“Jewish tradition associates the divine name Hamakom with comfort and compassion. This may be because the Hebrew word for compassion comes from the root for womb, which is the first “place” we all find ourselves in.”
Womb. Home. The Place.
In the Jewish tradition, they would often use the divine name, HaMakom as a blessing,
“May Hamakom comfort you among all the mourners of Zion.”, “May HaMakom / The Place have compassion upon you and all who are sick.”
It reminds me of the times, when I felt like places, institutions, systems, organizations, even churches and family have failed me, and the promise of capitalism, vocation, this modern day social environment that I was supposed to thrive in, I was failing. When I was graduating college with no job lined up, my university failed me. When I was alone with no community around, my college campus group and the Korean church had failed me.
When I felt useless, having trouble finding even motivation to do simple tasks like get up in the morning to wash my face, I felt like my parents failed me to prepare me for this hard cruel world. All I had was the ground I was sitting on. Everyone let me down. The only thing that was catching my tears was the carpet in my room. So there I cuddled with the wet rug, crying out to God, where are you?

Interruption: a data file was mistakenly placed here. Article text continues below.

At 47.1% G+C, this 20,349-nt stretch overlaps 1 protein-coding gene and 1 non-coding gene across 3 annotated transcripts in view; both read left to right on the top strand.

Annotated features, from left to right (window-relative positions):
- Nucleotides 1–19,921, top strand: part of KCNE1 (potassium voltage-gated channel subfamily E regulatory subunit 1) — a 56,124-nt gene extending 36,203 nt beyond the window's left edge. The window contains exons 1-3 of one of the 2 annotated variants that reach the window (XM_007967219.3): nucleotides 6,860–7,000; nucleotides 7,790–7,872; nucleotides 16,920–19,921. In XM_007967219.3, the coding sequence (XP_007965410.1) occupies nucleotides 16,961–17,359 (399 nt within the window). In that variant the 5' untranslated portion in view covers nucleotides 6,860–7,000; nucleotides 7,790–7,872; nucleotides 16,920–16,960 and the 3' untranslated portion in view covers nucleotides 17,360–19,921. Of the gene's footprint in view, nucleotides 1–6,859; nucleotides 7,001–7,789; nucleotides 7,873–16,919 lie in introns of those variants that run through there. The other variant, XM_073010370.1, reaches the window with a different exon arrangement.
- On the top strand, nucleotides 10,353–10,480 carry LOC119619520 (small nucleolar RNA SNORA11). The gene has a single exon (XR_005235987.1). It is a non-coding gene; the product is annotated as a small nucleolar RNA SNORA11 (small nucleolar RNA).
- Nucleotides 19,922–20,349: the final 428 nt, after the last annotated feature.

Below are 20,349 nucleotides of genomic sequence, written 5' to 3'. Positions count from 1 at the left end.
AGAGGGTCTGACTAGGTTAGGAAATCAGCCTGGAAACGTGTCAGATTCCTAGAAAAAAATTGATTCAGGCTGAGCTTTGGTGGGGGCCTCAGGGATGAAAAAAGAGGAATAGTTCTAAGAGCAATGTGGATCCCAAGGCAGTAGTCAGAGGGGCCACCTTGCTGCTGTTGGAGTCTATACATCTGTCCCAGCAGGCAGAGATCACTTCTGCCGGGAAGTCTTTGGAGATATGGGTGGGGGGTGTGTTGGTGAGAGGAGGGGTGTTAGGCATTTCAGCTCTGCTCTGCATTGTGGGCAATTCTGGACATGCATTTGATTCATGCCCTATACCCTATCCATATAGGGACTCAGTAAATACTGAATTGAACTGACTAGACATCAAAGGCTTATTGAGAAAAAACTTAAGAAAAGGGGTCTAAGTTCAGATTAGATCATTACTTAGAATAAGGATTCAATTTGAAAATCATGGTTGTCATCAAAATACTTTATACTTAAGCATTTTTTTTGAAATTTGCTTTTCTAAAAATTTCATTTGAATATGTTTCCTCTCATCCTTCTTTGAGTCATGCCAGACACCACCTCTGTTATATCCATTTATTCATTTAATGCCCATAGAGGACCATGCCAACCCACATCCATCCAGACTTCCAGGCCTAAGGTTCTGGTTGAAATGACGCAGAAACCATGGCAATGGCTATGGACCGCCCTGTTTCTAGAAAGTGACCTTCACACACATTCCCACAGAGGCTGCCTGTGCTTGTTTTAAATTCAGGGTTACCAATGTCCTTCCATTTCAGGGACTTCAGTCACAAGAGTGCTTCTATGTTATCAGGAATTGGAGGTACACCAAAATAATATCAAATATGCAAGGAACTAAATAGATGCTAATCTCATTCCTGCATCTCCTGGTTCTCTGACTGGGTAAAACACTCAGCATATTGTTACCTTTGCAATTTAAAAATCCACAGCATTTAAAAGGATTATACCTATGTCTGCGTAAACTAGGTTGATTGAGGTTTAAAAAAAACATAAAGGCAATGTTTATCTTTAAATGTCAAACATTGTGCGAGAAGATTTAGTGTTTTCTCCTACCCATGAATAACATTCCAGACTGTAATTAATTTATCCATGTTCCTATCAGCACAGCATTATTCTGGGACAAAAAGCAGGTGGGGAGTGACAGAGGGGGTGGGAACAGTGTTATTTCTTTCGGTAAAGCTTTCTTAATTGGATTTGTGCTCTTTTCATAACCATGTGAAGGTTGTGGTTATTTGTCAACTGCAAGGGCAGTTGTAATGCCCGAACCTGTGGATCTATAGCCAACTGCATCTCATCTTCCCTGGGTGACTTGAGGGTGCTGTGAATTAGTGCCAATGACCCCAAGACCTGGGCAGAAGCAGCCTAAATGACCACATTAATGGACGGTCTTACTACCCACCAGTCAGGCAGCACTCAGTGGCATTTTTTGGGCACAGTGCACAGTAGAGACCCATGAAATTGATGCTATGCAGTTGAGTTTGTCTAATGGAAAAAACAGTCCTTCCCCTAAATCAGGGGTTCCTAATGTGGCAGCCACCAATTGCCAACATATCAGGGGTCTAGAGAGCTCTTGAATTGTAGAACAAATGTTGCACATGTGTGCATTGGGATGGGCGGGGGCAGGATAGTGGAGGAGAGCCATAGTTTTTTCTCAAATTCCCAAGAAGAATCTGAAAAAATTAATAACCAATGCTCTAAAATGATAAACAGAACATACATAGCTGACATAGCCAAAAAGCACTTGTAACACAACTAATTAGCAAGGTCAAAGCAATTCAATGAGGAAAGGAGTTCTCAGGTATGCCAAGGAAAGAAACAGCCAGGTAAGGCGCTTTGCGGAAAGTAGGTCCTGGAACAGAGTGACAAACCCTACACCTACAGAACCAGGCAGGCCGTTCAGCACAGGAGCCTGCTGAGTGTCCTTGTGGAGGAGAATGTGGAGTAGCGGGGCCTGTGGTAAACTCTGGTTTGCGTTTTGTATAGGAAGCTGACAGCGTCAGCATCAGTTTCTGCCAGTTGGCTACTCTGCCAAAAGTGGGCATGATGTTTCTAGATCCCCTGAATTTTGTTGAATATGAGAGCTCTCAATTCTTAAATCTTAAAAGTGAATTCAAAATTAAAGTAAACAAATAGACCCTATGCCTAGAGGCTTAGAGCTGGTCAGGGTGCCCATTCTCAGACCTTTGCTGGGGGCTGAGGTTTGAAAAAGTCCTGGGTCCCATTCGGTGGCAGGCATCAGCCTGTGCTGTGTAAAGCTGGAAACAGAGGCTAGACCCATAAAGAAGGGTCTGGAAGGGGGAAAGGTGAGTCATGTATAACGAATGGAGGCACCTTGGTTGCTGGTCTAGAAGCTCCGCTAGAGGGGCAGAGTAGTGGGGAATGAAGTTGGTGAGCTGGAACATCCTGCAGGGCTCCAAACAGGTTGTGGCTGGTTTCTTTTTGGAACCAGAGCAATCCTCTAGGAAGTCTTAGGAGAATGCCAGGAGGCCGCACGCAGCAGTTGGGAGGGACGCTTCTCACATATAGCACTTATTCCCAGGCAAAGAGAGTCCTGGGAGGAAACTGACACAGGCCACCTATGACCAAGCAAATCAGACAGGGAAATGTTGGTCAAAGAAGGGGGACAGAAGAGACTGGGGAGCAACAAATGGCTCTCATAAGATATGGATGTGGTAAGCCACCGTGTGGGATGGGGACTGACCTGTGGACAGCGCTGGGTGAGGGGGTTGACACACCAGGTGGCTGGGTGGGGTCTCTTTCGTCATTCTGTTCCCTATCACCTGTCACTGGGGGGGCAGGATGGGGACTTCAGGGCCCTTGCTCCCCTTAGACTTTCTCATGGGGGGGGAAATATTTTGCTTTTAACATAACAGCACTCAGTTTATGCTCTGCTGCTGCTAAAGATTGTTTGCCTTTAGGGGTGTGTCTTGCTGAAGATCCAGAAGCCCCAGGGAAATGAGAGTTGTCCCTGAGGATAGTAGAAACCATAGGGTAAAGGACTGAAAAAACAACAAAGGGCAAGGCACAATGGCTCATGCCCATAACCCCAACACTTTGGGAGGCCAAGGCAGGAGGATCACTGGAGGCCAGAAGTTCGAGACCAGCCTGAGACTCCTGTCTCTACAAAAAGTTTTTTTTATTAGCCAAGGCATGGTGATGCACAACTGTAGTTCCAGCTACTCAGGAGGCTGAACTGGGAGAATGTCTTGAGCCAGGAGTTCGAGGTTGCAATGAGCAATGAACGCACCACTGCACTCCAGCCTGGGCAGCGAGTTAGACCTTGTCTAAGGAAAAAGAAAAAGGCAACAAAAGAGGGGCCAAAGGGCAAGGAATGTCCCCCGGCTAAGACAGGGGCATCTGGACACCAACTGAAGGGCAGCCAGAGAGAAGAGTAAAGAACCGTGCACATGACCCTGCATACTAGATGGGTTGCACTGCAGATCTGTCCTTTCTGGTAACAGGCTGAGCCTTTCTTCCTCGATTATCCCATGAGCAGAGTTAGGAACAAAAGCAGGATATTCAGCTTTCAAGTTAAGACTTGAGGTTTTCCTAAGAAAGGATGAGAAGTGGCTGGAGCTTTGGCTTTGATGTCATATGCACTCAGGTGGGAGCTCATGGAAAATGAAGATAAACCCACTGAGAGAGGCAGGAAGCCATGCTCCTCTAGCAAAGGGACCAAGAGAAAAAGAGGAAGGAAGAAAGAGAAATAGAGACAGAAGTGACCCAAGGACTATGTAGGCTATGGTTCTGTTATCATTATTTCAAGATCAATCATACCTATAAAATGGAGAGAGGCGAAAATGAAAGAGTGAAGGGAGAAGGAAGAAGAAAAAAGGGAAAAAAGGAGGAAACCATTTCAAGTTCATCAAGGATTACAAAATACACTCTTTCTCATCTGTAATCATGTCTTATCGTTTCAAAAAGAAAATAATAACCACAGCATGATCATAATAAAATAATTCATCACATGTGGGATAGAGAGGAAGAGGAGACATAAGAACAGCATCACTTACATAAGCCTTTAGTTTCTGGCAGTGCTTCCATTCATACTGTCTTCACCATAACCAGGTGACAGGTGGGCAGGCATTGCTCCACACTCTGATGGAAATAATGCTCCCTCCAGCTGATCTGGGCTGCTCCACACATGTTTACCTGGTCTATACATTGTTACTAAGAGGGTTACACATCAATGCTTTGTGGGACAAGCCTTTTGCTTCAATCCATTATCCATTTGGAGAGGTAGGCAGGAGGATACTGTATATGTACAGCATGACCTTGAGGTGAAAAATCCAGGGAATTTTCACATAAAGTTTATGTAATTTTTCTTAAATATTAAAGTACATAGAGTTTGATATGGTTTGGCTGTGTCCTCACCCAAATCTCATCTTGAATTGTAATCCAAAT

I love the invitation in yoga at the end, the Shavasana. The teacher usually says something like, there’s nothing for you to do, except to feel the ground that’s holding you up. Grateful that without any effort it’s supporting you. All you have to do is trust it and release. And I’m like, just puddy after a great work out, just so grateful for the ground. I get it Jacob, this place is awesome.
No matter what you’re going through, wherever you are, May HaMakom, the Place behold you, support you, catch your tears, cuddle you when you feel alone. May that kind of God be real to you. May the Place that is always there remind you, that God is here just as real as the ground we’re sitting and standing on right now.